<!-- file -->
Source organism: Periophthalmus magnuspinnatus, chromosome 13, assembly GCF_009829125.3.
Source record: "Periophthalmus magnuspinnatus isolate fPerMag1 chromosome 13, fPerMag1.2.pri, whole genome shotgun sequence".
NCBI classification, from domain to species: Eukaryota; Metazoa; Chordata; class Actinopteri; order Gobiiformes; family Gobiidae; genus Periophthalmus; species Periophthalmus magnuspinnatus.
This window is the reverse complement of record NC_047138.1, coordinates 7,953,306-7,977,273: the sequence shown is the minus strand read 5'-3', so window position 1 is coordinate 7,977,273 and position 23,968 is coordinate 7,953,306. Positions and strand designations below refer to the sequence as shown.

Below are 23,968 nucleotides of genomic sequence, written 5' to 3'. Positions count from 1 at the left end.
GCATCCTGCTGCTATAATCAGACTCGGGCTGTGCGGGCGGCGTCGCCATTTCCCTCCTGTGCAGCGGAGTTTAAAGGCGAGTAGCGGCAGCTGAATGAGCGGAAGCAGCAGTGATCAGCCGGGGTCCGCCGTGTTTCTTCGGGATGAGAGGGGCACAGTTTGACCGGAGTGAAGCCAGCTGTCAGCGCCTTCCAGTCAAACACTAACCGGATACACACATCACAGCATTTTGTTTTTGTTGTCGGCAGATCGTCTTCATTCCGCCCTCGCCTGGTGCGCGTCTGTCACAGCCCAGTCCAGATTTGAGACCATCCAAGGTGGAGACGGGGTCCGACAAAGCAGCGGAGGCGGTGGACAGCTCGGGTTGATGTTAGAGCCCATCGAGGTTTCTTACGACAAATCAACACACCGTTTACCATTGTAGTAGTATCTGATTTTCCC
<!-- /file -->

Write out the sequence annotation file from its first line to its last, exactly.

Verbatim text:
Source organism: Periophthalmus magnuspinnatus, chromosome 13, assembly GCF_009829125.3.
Source record: "Periophthalmus magnuspinnatus isolate fPerMag1 chromosome 13, fPerMag1.2.pri, whole genome shotgun sequence".
NCBI classification, from domain to species: Eukaryota; Metazoa; Chordata; class Actinopteri; order Gobiiformes; family Gobiidae; genus Periophthalmus; species Periophthalmus magnuspinnatus.
This window is the reverse complement of record NC_047138.1, coordinates 7,953,306-7,977,273: the sequence shown is the minus strand read 5'-3', so window position 1 is coordinate 7,977,273 and position 23,968 is coordinate 7,953,306. Positions and strand designations below refer to the sequence as shown.

Below are 23,968 nucleotides of genomic sequence, written 5' to 3'. Positions count from 1 at the left end.
GCATCCTGCTGCTATAATCAGACTCGGGCTGTGCGGGCGGCGTCGCCATTTCCCTCCTGTGCAGCGGAGTTTAAAGGCGAGTAGCGGCAGCTGAATGAGCGGAAGCAGCAGTGATCAGCCGGGGTCCGCCGTGTTTCTTCGGGATGAGAGGGGCACAGTTTGACCGGAGTGAAGCCAGCTGTCAGCGCCTTCCAGTCAAACACTAACCGGATACACACATCACAGCATTTTGTTTTTGTTGTCGGCAGATCGTCTTCATTCCGCCCTCGCCTGGTGCGCGTCTGTCACAGCCCAGTCCAGATTTGAGACCATCCAAGGTGGAGACGGGGTCCGACAAAGCAGCGGAGGCGGTGGACAGCTCGGGTTGATGTTAGAGCCCATCGAGGTTTCTTACGACAAATCAACACACCGTTTACCATTGTAGTAGTATCTGATTTTCCC